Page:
The "environmentaly friendly" argument is an interesting one.....by going K&N you send less garbage to the landfill. I think this is a nice justification for wanting to up the power of your bike, considering that it leaves you flushing engine oil down the kitchen sink each time you service your foam/oil filter. Is that environmentally friendly? No.

    Will you save money by going the foam/oil route? Perhaps, if you in fact service your filter correctly and frequently. But, consider the money you'll spend on the fancy oil cleaner and specialty oil (or not, if you just go soapy water and engine oil). But if you're a lazy squid who just wants that extra 2 HP and who never services your filter, you're possibly going to pay the big bucks down the road in increased crud in your engine, increased oil change frequency (I do believe that crud that gets into the cylinders will also cause your engine oil to foul more quickly), increased wear on other engine components due to prematurely fouled engine oil, etc.

    Sorry to run on here. I say if you put a lot of miles on your bike, *and* if you're one of us sickos who actually enjoys stripping the bike down to it's frame to see what's going on, then a foam/oil filter is probably for you. If that's not you, but you want to ensure that your bike's running its best at all times, then belly up to the bar and pay to have the OEM element replaced more frequently by your mechanic.

  12. #11
    Registered User Array Chumly's Avatar
    Join Date
    Jun 2004
    Location
    Vancouver
    Bike
    Honda & Suzuki
    Hi stily1,

    Alas foam or cotton do not flow more or better than paper. There is far more to it than that. The unbiased lab style testing show K&N style filters do not filter well enough. Seat of the pants "this filter improved my performance" provides no subjective data nor does K&N's hype. For all intents and purposes for street riding an OEM bike with an OEM filter is already maxed in terms of flow. I bought a K&N for my 2004 VFR and after further review I am going to sell it.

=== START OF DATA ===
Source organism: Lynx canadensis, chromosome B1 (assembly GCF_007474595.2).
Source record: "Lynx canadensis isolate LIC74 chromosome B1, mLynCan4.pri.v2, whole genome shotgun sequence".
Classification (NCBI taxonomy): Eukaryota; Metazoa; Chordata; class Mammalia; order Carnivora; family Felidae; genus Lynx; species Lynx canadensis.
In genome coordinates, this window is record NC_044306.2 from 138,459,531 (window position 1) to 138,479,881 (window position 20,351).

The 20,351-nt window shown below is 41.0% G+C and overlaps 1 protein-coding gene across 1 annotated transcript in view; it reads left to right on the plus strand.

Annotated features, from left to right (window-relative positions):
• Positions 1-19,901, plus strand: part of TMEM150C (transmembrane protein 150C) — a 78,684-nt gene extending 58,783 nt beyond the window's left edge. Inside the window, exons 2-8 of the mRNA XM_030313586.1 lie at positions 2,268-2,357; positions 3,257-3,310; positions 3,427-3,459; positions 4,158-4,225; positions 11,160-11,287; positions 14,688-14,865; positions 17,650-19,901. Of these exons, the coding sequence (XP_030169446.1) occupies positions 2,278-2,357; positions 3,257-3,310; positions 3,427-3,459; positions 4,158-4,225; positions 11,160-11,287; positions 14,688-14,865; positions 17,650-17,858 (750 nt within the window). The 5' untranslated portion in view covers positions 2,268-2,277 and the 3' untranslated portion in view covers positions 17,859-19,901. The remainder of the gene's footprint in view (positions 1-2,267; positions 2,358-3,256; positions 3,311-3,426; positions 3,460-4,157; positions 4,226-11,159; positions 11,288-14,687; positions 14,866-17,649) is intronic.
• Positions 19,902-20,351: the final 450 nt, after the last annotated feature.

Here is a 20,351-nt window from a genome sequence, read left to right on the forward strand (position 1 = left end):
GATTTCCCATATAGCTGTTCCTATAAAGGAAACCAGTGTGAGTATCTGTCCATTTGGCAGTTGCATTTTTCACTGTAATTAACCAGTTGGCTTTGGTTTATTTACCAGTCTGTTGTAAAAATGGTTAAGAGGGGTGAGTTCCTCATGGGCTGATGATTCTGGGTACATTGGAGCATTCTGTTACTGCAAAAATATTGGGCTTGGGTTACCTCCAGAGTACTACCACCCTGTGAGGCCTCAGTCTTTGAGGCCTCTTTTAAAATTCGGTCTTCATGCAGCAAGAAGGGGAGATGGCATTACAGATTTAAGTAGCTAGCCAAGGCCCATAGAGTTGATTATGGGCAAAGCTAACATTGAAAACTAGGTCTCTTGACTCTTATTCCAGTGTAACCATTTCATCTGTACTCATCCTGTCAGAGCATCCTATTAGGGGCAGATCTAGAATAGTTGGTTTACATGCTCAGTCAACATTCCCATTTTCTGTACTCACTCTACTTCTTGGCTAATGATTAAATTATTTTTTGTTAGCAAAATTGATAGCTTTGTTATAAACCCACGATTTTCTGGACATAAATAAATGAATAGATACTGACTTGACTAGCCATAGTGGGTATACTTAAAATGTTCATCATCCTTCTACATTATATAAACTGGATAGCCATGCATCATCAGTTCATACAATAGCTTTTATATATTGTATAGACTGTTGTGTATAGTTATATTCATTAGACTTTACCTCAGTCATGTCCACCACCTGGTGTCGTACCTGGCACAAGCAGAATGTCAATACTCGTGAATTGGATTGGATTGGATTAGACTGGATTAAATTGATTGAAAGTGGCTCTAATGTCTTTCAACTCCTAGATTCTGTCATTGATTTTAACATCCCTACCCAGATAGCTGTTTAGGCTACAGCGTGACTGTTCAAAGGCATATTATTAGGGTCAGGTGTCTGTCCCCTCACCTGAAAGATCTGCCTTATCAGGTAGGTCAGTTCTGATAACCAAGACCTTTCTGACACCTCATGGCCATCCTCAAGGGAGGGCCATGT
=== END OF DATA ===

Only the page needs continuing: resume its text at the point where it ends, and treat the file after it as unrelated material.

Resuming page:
With today’s bikes if you really want more performance you’re a lot better off simply buying a higher performance bike than hoping any reasonably priced mod is going to make a consequential difference. Changing the final drive ratio may possibility be exempt from this view to some degree. Also some reasonably priced mods that hopefully improve tractability may also still be a valid.
    Last edited by Chumly; 10-13-2005 at 11:49 AM.

  13. #12
    I am not Michael Jackson Array jako's Avatar
    Join Date
    Aug 2004
    Location
    Metro Vancouver
    Bike
    Honda F4i
    Awww man!!! I just bought a K&N for my F4i. You guys are screwing with my decision now.
    What???

  14. #13
    ??????? Array Defaulthonda's Avatar
    Join Date
    Feb 2004
    Location
    Vancouver
    Bike
    medium red R
    "... Filters better the dirtier it gets!" Huh? Prolly ok on older bikes? I wouldn't put one on a newer bike with ramair.

  15. #14
    Ridin hard n dirty Array Mr.Sushi ya ha's Avatar
    Join Date
    May 2005
    Location
    3rd rock from the sun. po co.
    Bike
    bunch "o" bikes
    Well I had my turbo diesel on a dyno before and after some mods plus the air filter and the dyno don't lie...i gained 5 hp and 17 ft lb torque...but it was after the chip and exhaust...on a street bike I don't know...but i met the inventor of the no toil filter system and he was working with oils at the molecular level and by designing the oil molicules to lay flat there was an increase in hp....I use this product and can feel the improvment...I think the other benifit of a washable filter is that you can clean it before it gets too dirty where as you would probably not change your paper filter till it showed signifigant dirt
    Remembering Bill Mclean.
    Having had a colonoscopy......I have now seen where the sun don't shine......(Me)
    Cancer Sucks!!!

  16. #15
    Ride the winds of change Array scooter's Avatar
    Join Date
    Jan 2003
    Location
    N.Vancouver
    Bike
    Adventure and Sport
    I've been thinking about the K&N. For the reuseabilty of it. How are the K&N filters different to a resusable filter say on a ZX9R. It sounds like the secret to not letting the grit into the motor is to spend the time reoiling it properly.
    Do you have to use the specific K&N oil on it or could I just use air filter oil.

    I totally agree that blowing air through a dirty paper filter element does not clean it adequetly.
    Usely blowing air through the air box side of the filter doesn't dislodge much and if you blow from the wrong side you may visualy clean it but you have forced the grit closer to the air box side.
    Last edited by scooter; 10-13-2005 at 11:42 PM.

Posting Permissions

  • You may not post new threads
  • You may not post replies
  • You may not post attachments
  • You may not edit your posts
  •